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Women's Wealth Gap: Pieces Of The Puzzle

Women's Wealth Gap: Pieces Of The Puzzle

Benzinga is proud to introduce the Benzinga Women's Wealth Forum, a space where women can learn how to empower themselves through financial technology and be inspired by the stories of powerful women in finance.

This is the third in a series of articles that describe the extent of women’s wealth gap, why it matters, and what companies can do about it. Click the following links to read part 1 and part 2.

Women’s wealth gap accrues over time, and multiple factors contribute to its development over the course of a lifetime. These include occupational choices, the unpaid work of caring, and the role of asking for salary history during the job application process.

Occupational Choices

Some argue that the frequently cited statistic of women earning only 80 cents for every dollar earned by a man in the same job does not take into account other factors such as the occupational choices women make, and that the gap can be explained by women simply choosing to take jobs or work in fields that traditionally pay less. While choice of occupation does matter, industry and specific occupation only account for half of the earnings gap. Research has shown that when more women enter an occupation, the relative pay for that occupation declines within 10 years. Schieder and Gould cite computer programming as an example of a field that has become increasingly male dominated with a corresponding increase in pay, while when more women became park rangers, pay for that job decreased. College administrators provide another example: in a frequently cited study, Pfeffer and Davis-Blake found that increasing the percentage of women resulted in decreased salaries for both sexes.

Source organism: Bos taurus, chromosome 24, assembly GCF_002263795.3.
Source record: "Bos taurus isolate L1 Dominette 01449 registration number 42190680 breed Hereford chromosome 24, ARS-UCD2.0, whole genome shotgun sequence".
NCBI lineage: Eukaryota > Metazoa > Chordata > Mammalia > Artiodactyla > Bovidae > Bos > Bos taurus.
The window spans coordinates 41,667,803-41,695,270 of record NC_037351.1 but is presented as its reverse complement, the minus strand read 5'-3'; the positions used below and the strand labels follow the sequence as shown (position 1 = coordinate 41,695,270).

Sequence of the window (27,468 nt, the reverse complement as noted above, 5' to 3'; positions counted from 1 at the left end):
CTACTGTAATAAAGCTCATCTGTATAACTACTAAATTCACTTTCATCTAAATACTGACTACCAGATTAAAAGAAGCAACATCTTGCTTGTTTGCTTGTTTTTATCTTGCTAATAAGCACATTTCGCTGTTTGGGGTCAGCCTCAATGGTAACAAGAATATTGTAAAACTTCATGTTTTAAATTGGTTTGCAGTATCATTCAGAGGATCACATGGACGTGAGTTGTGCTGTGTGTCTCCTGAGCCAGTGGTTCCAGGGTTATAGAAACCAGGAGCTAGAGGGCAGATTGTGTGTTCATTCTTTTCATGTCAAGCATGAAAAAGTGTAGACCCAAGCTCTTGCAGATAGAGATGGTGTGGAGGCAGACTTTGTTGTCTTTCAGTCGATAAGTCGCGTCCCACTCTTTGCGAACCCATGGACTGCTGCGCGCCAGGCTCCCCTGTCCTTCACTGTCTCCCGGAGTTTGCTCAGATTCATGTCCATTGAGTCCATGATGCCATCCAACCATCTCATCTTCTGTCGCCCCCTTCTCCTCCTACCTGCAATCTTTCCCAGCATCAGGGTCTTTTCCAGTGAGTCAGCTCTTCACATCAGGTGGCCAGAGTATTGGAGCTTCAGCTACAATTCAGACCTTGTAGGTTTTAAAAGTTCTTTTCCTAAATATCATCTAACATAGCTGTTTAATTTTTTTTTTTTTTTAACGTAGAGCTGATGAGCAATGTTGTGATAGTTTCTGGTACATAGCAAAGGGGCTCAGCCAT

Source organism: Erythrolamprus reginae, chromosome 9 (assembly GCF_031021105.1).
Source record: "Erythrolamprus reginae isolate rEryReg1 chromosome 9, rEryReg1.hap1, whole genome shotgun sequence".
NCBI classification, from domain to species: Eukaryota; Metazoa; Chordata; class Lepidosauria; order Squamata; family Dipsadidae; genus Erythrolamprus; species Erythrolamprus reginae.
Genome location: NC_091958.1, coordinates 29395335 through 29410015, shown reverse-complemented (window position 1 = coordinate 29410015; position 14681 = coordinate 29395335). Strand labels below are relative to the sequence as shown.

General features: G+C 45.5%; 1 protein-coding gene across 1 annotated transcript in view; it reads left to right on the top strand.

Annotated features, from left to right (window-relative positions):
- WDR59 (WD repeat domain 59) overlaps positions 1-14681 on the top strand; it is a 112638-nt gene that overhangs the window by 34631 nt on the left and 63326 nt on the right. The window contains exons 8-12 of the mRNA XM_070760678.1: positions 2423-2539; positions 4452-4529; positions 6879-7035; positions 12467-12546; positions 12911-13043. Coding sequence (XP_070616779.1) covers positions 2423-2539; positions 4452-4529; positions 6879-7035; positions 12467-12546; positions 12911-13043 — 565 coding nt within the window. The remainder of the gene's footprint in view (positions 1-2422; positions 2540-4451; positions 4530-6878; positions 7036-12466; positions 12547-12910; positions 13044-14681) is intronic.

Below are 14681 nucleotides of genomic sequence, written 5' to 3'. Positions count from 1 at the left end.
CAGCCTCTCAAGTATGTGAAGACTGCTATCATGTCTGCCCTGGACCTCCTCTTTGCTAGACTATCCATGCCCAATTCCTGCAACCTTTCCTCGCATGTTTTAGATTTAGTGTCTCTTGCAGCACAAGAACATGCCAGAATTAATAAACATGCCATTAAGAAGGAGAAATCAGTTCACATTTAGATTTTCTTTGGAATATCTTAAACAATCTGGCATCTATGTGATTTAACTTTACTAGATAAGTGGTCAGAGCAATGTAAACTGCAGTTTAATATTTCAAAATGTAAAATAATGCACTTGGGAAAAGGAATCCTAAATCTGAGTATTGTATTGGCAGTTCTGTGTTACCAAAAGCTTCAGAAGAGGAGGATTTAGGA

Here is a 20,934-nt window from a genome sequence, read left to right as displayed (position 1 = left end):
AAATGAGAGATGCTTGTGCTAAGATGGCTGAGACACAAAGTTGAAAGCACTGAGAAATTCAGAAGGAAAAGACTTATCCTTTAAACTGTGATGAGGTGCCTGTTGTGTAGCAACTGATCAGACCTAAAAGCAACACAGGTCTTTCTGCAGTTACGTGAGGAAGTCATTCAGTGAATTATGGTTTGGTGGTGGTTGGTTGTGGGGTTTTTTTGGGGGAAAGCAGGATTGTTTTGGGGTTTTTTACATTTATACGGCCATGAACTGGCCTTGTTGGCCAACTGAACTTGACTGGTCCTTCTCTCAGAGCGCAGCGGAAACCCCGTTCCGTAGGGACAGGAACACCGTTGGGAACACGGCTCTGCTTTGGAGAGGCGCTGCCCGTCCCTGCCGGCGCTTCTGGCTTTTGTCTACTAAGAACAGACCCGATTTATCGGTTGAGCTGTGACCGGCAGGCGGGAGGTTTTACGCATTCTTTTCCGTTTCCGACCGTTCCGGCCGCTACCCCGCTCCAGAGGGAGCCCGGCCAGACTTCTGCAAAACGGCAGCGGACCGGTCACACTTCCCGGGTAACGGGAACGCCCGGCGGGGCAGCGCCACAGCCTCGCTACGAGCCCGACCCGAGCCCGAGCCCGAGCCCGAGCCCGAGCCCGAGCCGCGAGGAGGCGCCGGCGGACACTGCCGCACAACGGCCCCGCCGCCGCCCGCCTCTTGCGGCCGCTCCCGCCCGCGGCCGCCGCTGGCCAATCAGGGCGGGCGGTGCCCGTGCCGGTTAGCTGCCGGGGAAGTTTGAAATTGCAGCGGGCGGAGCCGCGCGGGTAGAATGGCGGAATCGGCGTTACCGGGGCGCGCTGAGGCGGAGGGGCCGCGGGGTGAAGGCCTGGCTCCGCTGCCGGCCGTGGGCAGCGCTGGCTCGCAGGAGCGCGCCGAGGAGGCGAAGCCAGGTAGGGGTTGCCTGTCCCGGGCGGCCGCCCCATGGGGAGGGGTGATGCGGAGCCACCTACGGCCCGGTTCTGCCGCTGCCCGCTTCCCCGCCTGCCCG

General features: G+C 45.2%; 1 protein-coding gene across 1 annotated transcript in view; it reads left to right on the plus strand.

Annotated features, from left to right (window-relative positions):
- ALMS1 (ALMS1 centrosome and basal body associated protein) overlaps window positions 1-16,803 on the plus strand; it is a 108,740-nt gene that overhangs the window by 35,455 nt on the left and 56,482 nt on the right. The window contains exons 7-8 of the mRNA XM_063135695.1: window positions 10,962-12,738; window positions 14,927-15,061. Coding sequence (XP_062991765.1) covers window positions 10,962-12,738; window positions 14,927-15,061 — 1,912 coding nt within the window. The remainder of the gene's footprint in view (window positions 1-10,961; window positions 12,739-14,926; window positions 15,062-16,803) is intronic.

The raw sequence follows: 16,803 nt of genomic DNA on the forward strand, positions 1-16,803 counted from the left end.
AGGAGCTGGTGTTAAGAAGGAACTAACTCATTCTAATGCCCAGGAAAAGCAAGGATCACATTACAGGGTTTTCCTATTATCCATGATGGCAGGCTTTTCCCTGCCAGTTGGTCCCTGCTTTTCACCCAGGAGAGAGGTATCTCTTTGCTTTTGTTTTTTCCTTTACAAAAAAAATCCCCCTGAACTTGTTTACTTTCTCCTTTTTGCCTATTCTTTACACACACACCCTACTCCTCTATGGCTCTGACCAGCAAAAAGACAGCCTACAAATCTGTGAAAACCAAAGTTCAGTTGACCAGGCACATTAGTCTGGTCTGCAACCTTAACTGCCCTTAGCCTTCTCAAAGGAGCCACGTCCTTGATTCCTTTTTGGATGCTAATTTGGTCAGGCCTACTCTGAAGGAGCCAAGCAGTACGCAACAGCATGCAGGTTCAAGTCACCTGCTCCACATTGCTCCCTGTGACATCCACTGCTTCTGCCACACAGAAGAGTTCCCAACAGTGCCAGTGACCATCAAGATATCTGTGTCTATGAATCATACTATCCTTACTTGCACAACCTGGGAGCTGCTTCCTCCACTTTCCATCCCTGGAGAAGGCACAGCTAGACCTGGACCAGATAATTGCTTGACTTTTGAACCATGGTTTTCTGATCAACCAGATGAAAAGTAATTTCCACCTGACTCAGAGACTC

Pervasive gender discrimination can influence the educational choices women make before they are ever hired for their first job. According to researchers at the Economic Policy Institute, women’s occupational choices are influenced by their families, their culture, and societal norms, all of which can contribute to gender discrimination. Even though a woman may choose to enter a lower-paid, female-dominated occupation such as teaching or nursing, that choice is framed by forces beyond her control and perpetuate existing discrimination. In one study, parents were more likely to expect their sons, rather than their daughters, to work in science, technology, engineering, or mathematics (STEM) fields, even when their daughters were equally proficient in math. Gender bias in educational systems is also a factor when role models and resources such as textbooks reinforce gender stereotypes, limiting girls’ educational ambitions and achievements.

When women do enter traditionally male fields, they are paid less than men, particularly in highly compensated fields such as medicine. In a 2016 JAMA Internal Medicine study surveying a national sample of 10,241 physicians at public institutions with published salary data, female physicians had a lower mean salary of $206,641 compared to male physicians’ $257,957, a difference of $51,315. An even larger study of 36,000 physicians who reported salary data anonymously and controlled for doctors' ages, hours worked, and region found a 27 percent wage gap nationally across all specialties and geographies. In that study, U.S. women physicians earned an average of $91,284 less than male physicians.

Another popular misconception is that women earn less because they quit work to have children. Only 10 percent of employed women who leave work cite having a child as the reason, according to a Gartner survey. In another study, 60 percent of higher-level professionals continued to work an average of 11 years after the birth of their first child. Those women reported leaving their jobs despite existing flexible work policies because of the associated stigma, reduced responsibilities, and fewer opportunities for advancement associated with actually using the company-approved policy.